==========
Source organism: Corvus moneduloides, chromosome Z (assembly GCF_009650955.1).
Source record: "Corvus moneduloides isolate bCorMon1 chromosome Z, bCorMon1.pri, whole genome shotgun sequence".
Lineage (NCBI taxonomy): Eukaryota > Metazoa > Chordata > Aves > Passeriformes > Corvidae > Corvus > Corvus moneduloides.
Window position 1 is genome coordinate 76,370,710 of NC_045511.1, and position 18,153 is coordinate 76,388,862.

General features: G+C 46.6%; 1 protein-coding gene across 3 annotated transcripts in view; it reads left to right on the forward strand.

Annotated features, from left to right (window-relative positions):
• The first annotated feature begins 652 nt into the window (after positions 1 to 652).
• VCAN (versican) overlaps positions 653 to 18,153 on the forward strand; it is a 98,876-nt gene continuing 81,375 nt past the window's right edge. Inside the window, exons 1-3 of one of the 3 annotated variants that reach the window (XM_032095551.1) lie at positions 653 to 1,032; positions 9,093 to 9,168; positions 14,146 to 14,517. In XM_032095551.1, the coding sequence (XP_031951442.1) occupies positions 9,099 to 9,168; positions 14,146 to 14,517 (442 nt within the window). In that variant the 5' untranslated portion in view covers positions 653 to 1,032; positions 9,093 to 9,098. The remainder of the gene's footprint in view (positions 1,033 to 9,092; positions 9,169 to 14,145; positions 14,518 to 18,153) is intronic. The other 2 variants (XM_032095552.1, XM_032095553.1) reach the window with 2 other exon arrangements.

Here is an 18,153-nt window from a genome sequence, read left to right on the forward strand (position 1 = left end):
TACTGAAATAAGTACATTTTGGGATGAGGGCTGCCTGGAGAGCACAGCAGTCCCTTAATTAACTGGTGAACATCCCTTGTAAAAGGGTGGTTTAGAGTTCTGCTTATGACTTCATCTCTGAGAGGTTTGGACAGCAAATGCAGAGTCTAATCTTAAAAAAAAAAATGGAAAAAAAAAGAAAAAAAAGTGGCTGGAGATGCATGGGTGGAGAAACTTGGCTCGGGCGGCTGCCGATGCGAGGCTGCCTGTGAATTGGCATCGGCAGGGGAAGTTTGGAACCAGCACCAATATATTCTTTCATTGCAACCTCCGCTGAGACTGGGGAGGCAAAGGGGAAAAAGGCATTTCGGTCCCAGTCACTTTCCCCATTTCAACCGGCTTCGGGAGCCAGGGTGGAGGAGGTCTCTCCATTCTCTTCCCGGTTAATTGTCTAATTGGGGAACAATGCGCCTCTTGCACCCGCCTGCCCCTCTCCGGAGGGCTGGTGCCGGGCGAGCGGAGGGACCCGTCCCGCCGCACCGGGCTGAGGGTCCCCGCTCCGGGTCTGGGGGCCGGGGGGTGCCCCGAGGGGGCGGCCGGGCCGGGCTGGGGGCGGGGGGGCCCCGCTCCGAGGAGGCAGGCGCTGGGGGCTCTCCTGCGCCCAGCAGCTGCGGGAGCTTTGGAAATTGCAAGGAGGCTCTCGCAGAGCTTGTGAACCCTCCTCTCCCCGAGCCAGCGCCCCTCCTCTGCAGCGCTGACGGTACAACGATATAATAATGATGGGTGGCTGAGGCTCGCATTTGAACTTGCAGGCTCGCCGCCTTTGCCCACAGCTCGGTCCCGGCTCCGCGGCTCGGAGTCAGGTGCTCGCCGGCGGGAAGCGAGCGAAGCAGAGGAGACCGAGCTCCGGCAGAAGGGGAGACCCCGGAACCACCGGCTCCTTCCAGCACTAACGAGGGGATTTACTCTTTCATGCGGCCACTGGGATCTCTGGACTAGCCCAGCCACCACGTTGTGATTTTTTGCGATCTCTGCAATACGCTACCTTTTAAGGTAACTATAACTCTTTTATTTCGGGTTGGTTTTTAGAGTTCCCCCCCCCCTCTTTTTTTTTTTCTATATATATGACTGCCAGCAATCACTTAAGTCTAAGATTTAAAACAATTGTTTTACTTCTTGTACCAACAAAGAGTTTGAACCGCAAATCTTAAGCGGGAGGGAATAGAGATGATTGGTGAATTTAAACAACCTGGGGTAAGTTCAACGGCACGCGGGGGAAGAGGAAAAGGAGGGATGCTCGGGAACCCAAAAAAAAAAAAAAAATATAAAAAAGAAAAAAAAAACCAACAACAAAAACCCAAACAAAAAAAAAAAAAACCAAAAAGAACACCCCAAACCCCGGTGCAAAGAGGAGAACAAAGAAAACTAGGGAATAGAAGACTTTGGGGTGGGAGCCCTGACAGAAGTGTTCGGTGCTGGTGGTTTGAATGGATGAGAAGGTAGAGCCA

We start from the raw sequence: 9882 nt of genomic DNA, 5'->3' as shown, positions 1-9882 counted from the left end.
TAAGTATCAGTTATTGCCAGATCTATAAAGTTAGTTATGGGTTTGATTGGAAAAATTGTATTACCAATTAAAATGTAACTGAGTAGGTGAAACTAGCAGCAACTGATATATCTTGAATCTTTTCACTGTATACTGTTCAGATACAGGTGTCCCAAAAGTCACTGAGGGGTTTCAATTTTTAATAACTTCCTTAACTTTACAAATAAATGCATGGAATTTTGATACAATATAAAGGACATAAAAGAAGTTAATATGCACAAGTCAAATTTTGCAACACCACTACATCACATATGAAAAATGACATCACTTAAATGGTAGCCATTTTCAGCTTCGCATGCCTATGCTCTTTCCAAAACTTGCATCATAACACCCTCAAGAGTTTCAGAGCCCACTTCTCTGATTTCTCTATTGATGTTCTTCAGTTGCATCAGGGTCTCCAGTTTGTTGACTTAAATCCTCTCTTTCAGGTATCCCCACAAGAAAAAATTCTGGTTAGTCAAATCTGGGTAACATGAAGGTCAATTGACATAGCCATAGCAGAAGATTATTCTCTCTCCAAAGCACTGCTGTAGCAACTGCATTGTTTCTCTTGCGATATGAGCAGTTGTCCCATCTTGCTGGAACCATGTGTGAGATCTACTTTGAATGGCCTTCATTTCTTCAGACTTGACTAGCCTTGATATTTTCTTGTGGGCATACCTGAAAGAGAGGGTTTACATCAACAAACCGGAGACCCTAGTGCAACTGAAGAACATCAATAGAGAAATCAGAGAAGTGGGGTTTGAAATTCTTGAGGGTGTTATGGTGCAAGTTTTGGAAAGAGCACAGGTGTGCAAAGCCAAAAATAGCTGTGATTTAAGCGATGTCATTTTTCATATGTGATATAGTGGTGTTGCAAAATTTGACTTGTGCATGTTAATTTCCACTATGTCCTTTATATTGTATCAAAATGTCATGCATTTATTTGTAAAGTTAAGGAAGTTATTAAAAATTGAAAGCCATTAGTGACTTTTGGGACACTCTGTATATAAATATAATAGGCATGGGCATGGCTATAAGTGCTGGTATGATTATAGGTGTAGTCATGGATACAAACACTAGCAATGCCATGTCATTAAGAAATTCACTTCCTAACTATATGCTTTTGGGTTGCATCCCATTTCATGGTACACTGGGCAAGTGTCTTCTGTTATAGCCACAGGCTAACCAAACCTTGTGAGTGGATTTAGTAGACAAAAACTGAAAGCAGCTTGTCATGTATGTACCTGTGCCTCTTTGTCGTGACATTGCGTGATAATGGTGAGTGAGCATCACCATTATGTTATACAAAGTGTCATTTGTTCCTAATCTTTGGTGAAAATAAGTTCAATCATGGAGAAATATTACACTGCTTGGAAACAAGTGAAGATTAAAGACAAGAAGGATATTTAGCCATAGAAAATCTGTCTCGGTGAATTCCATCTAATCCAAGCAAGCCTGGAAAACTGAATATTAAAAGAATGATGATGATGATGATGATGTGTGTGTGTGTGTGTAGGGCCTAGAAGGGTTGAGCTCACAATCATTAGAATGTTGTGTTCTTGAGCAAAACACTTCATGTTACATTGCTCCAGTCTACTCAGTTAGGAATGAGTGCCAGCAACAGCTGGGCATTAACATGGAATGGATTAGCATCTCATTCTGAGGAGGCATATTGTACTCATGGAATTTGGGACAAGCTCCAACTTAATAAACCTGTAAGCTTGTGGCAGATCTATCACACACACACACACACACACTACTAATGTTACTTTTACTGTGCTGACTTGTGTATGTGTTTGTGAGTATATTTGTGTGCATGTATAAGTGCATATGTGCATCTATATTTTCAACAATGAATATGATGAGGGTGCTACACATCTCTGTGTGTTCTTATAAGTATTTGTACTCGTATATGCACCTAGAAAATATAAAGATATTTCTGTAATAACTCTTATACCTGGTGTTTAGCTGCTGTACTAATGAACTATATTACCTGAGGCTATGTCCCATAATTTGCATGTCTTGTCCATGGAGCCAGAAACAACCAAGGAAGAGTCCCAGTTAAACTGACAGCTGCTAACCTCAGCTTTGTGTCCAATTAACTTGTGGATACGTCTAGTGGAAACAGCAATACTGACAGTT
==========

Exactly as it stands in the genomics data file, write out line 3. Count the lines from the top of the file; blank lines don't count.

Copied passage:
Lineage (NCBI taxonomy): Eukaryota > Metazoa > Chordata > Aves > Passeriformes > Corvidae > Corvus > Corvus moneduloides.